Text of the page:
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(***CIGNA response added below on 12/23***)How unfortunate it is that it takes the death of such a young individual, Nataline Sarkisyan, to get people to pull their heads out of the sand and realize how unfair and unjust the health care system is in the United States. We get Los Angeles television stations in my area and it goes without saying that this local, heartbreaking story has been topping all our newscasts. As horrible as it sounds to say, I am glad to see that this case and its dire results due to CIGNA’s horrific money-grubbing choices, is also getting the national (and international) attention it needs in order to garner action by those fed up with the constant stream of people dying much sooner than they need to–all in the name of insurance companies making a profit.

I blogged about Nataline’s passing shortly after hearing the news (including informational links and a video by her brother), but so much more information and responses are coming out, so I thought I’d create this blog entry to list them. I’m including in the California Nurses Association section below, a video they put together focusing on the fight on Nataline’s behalf on the day she died. The first video posted here is a CNN report. I’ll add more links and videos as I run across them.

Too late for transplant“-CNN

California Nurses Association (CNA) web site:

Real People DENIED Real Healthcare: Nataline Sarkisyan

CIGNA 12/21/07 statement-Press-Telegram

“Our deepest sympathies are with Nataline’s family. Their loss is immeasurable, and our thoughts and prayers are with them.

“We deeply hope that the outpouring of concern, care and love that are being expressed for Nataline’s family help them at this time.”

What you “deeply hope” CIGNA, is that your callous disregard for human life exhibited in this case, and most assuredly countless others, does not come back to bite you in the ass. I, on the other hand, hope it most certainly does! Please allow me to take the first bite, on behalf of Nataline and all the others you have sent to an early grave.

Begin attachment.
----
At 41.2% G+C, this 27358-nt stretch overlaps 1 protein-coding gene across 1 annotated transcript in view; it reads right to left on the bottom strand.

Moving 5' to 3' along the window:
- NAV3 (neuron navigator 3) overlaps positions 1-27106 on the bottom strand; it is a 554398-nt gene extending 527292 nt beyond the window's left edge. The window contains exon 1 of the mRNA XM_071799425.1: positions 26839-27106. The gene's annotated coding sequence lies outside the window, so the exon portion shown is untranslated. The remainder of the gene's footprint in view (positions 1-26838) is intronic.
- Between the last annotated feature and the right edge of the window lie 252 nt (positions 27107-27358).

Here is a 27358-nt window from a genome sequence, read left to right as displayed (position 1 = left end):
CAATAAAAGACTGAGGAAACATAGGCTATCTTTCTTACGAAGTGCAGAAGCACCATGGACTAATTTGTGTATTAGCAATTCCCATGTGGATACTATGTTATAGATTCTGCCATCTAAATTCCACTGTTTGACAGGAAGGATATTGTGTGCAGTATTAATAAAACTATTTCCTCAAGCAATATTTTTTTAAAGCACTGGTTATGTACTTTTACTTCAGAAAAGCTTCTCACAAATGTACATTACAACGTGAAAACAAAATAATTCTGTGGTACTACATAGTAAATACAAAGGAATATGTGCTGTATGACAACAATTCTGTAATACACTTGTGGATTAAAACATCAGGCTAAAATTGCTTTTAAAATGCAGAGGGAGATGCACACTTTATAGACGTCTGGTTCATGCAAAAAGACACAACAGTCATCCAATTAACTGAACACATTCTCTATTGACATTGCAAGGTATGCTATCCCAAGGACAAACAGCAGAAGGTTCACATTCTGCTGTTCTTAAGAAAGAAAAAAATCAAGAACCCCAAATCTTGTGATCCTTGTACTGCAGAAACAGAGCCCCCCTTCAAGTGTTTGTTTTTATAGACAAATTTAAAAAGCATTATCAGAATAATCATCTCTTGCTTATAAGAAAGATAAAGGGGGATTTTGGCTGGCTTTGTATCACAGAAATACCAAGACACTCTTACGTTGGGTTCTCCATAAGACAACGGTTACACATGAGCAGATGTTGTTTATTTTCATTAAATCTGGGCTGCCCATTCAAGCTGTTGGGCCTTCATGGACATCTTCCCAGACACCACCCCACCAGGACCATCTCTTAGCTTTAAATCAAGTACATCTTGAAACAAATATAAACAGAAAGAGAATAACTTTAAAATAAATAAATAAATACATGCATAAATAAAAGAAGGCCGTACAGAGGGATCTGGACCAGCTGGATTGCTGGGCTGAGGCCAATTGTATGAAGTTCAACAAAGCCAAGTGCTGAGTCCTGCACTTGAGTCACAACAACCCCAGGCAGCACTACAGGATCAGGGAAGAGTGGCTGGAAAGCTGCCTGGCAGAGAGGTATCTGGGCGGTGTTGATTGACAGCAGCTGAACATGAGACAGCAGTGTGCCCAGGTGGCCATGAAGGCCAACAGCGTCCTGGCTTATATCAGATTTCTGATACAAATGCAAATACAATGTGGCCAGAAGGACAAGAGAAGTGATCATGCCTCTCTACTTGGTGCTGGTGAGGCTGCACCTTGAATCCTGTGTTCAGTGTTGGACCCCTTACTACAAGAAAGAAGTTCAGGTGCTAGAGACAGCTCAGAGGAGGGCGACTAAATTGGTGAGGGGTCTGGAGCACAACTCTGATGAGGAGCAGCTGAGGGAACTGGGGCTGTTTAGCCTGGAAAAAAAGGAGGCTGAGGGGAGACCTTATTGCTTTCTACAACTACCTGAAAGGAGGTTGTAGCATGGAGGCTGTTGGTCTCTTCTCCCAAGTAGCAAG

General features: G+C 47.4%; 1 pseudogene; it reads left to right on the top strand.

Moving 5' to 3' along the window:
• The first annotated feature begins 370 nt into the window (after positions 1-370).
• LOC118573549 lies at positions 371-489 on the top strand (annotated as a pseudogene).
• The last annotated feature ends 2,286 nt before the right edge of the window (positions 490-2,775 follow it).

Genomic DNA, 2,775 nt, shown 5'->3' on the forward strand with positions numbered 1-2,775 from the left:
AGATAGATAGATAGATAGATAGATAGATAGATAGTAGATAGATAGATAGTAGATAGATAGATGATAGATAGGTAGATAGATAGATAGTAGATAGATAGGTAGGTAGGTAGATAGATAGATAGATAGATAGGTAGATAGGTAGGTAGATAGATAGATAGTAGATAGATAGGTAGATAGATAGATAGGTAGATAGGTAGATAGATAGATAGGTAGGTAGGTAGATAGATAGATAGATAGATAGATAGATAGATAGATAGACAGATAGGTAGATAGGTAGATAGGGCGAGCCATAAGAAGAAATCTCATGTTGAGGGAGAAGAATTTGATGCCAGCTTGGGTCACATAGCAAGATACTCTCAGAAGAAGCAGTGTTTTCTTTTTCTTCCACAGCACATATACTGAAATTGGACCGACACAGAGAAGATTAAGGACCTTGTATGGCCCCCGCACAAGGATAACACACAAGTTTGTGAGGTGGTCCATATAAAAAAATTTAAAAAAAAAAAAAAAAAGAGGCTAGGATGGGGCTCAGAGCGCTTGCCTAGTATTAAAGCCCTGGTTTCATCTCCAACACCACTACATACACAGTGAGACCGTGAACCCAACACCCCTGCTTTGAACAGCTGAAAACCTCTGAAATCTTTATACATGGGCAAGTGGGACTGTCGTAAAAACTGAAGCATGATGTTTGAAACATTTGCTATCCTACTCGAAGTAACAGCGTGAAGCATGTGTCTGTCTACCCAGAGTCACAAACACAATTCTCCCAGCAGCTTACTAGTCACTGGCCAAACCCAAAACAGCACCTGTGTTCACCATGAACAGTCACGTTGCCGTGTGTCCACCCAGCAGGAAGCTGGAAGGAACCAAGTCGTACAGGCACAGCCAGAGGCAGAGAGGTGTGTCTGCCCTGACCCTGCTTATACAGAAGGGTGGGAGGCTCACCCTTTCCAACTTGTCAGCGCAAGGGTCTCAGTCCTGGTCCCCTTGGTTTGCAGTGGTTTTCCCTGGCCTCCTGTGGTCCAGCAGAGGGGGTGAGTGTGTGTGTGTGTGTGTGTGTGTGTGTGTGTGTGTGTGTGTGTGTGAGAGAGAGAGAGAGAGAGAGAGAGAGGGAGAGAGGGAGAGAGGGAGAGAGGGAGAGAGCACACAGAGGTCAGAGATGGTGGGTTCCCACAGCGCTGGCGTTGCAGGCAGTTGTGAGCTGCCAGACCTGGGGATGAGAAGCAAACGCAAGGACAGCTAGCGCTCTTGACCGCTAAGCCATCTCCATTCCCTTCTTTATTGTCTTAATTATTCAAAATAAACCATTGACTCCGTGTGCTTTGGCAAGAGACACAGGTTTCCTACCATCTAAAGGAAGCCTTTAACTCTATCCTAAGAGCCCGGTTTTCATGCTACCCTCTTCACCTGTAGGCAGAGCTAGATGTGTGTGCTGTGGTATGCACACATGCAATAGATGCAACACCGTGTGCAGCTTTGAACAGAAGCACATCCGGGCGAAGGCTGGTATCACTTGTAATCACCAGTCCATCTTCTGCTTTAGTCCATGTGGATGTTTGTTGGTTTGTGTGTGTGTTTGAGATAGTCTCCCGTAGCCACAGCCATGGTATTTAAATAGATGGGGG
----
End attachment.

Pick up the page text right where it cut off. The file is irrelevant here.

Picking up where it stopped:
Michael Moore web site:

December 22nd, 2007 4:19 pm

“Today I call upon the Los Angeles district attorney to investigate and consider bringing criminal homicide charges against CIGNA Health Care for their role in the death of Nataline Sarkisyan. If their decision was one of incompetence, then manslaughter charges should be filed. If it was a premeditated decision — where CIGNA knew in advance that Nataline would most likely die — then their corporate officers should be arrested and the full extent of the law brought to bear upon them.

“This is one more example why we not only need universal health care for all our citizens, but also to eliminate the concept of private, profit-driven ‘health care.’ Nearly every candidate running for president has a plan that leaves companies like CIGNA in charge. This must not happen and I call upon the democratic frontrunners to show some spine and say so.”

UCLA health care web site (Nataline had been a patient at Mattel Children’s Hospital at UCLA) :

Everyone at UCLA Medical Center — the administration, physicians and staff — are profoundly saddened by the death of Nataline Sarkisyan, as we are by the death of any child in our care. Our hearts go out to the Sarkisyan family and to everyone touched by her life.

“In a Dec. 11 letter to Cigna, four doctors had appealed to the insurer to reconsider. They said patients in similar situations who undergo transplants have a six-month survival rate of about 65 percent.

The letter sent by the UCLA doctors questioned the company’s explanation that it does not cover experimental or unproven treatments, saying Nataline’s case was neither.

One of Nataline’s doctors, Robert Venick, declined to comment on her case. UCLA Medical Center staff refused to make her other doctors available for comment.”

~~~~~~~~~~~~~~~~~~~~~~~~~~~~~~~~~~~~~~~~~~~~~~~~~~~~~~~~~

***ADDED 12/24/07***

CIGNA defends actions over denial of transplant-CBS2.com

In a memo sent to Cigna employees today, Cigna President David Cordani and Chief Medical Officer Dr. Jeffrey Kang said the company consulted its own experts who doubted the effectiveness of the procedure.

“In this case, rather than going through our standard method of appeal, we went directly to not one, but two independent experts in the field who agreed that the procedure in question, given the patient’s particular circumstances, would not have been an effective or appropriate treatment,” the pair wrote in the memo.

Sniffin’ out the info

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